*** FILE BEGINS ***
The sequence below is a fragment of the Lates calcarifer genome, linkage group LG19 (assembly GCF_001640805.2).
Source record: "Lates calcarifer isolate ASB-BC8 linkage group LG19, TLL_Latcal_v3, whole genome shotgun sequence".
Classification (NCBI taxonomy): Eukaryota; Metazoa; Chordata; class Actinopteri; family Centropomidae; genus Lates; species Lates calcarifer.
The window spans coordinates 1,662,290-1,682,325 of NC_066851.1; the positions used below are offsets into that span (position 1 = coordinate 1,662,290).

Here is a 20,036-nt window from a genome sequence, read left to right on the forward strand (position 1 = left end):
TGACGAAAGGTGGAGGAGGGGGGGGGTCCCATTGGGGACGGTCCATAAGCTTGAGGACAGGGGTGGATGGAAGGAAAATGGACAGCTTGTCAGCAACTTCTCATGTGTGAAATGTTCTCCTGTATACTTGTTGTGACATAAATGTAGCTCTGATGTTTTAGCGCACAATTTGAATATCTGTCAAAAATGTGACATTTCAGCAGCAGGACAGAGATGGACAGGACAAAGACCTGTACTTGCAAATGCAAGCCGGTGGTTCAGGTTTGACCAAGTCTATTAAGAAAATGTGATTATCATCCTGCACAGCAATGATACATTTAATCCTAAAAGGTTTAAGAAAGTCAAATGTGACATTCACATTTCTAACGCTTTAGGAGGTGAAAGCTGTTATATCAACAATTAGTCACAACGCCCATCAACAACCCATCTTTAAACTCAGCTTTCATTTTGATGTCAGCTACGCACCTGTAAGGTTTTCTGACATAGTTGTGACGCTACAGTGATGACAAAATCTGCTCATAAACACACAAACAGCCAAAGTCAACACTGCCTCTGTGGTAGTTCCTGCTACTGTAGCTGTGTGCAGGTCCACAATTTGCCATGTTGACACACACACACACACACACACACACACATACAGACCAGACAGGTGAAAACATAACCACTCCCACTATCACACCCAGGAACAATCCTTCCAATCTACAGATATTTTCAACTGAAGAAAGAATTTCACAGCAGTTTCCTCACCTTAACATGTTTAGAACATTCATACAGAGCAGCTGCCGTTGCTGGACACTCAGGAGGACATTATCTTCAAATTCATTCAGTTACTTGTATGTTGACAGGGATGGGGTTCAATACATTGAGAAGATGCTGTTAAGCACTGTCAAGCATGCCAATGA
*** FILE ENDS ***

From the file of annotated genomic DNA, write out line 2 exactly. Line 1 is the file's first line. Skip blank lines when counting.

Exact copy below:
Source record: "Lates calcarifer isolate ASB-BC8 linkage group LG19, TLL_Latcal_v3, whole genome shotgun sequence".